In April, the High Court of South Africa (Guateng Division) dismissed the claims for trademark infringement and unlawful competition against Liberty Group Limited. Discovery Limited, Discovery Life and Discovery Vitality (the “applicants”) had instituted an action against Liberty alleging that Liberty’s linking of its insurance offering to Discovery Vitality’s wellness programme, amounted to trademark infringement and unlawful competition. See this Katpost for comments on the judgment. Also in April, the Supreme Court of Appeal (“SCA”) in South Africa handed down judgment in the case of Quad Africa Energy (Pty) Ltd v The Sugarless Company (Pty) Ltd and Another. This matter dealt with infringement of a registered trademark, passing-off, copyright infringement and counterfeiting. The court held that there was trademark infringement as the likelihood of deception or confusion existed between the mark used by the respondent and the appellant. In respect of passing off, the court held that there was passing off in relation to all the packaging used by the appellant. In respect of copyright, the court held that copyright was only infringed in the initial and the new packaging and not the future packaging. The claim here was that the logos were artistic works and the appellant’s use of the logos and packaging was an adaptation.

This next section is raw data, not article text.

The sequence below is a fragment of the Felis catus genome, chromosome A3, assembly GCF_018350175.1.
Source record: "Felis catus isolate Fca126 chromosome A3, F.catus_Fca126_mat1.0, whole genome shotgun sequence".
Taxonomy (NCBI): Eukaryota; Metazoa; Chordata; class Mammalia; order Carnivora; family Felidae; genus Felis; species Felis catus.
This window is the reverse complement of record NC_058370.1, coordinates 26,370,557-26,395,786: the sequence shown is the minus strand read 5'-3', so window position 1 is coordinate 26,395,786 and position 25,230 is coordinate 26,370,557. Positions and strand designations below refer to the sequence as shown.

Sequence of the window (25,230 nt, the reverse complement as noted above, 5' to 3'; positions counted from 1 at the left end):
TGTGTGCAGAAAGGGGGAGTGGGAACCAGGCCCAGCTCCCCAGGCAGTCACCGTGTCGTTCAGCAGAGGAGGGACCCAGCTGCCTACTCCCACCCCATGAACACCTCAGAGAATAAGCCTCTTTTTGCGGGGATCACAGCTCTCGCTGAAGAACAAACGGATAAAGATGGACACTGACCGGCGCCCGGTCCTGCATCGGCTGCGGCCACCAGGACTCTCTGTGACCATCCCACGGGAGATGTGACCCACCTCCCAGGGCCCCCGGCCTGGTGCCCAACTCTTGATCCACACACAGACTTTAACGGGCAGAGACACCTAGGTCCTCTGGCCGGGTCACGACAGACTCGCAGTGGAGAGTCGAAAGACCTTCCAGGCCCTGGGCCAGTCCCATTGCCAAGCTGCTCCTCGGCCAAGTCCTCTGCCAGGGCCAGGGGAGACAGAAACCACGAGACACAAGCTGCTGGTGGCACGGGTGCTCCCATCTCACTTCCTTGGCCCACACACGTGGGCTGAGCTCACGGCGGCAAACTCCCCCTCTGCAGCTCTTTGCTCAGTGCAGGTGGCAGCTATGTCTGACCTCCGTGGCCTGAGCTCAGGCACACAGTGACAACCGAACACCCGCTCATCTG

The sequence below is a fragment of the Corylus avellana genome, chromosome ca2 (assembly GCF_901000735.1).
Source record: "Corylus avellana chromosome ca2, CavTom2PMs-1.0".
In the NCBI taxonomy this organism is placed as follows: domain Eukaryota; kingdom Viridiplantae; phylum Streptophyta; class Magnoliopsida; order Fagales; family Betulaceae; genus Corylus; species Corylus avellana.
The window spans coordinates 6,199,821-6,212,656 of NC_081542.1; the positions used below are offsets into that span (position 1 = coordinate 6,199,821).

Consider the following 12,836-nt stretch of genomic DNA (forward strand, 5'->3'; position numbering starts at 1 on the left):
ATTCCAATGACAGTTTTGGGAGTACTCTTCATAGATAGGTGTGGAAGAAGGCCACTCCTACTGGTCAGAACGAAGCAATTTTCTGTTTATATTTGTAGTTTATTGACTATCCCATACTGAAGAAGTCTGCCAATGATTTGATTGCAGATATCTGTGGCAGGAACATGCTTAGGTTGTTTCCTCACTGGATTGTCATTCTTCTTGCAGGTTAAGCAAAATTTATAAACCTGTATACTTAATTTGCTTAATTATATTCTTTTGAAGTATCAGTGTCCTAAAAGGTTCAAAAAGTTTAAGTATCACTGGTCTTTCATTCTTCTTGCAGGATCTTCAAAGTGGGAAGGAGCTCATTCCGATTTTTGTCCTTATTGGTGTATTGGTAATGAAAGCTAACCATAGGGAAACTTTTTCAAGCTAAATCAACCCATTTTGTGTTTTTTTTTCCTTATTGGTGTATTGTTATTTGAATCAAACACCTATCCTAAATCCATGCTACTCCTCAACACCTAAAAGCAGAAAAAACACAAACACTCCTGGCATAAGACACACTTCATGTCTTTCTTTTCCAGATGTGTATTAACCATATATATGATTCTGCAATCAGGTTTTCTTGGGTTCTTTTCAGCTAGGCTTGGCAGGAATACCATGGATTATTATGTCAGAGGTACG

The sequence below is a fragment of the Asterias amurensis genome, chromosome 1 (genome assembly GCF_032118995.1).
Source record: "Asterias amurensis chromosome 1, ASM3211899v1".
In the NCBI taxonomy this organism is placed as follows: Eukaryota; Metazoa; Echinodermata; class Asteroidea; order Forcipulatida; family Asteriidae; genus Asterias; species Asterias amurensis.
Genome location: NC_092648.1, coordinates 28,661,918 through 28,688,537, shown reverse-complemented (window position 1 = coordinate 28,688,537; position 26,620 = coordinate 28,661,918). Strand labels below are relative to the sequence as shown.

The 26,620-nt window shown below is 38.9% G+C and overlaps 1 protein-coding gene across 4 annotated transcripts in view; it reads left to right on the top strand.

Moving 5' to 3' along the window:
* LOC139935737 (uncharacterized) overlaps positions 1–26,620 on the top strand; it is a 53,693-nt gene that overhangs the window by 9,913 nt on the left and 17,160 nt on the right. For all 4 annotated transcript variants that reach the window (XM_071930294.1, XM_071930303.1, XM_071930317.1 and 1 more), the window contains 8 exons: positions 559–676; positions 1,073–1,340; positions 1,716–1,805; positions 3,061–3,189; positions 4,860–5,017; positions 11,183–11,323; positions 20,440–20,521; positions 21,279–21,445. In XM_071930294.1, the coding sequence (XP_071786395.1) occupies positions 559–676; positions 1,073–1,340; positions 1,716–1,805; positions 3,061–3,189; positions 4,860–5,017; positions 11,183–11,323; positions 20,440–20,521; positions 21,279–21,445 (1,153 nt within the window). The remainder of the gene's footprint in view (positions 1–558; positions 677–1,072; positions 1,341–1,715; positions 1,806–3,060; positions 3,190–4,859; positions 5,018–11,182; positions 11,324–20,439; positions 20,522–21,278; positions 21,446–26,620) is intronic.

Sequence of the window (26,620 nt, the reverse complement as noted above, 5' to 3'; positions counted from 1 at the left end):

In May, the Government of the Republic of Mozambique deposited its Instrument of Accession to the Banjul Protocol on Marks with the Director General of ARIPO. In accordance with the provisions of the Protocol, the latter will enter into force, with respect to the Republic of Mozambique, on 15 August, 2020. As Mozambique’s Industrial Property Code of 2015 already makes provision for the recognition of ARIPO registrations, Mozambique is now eligible for designation, bringing the number of Member States party to the Protocol to 11.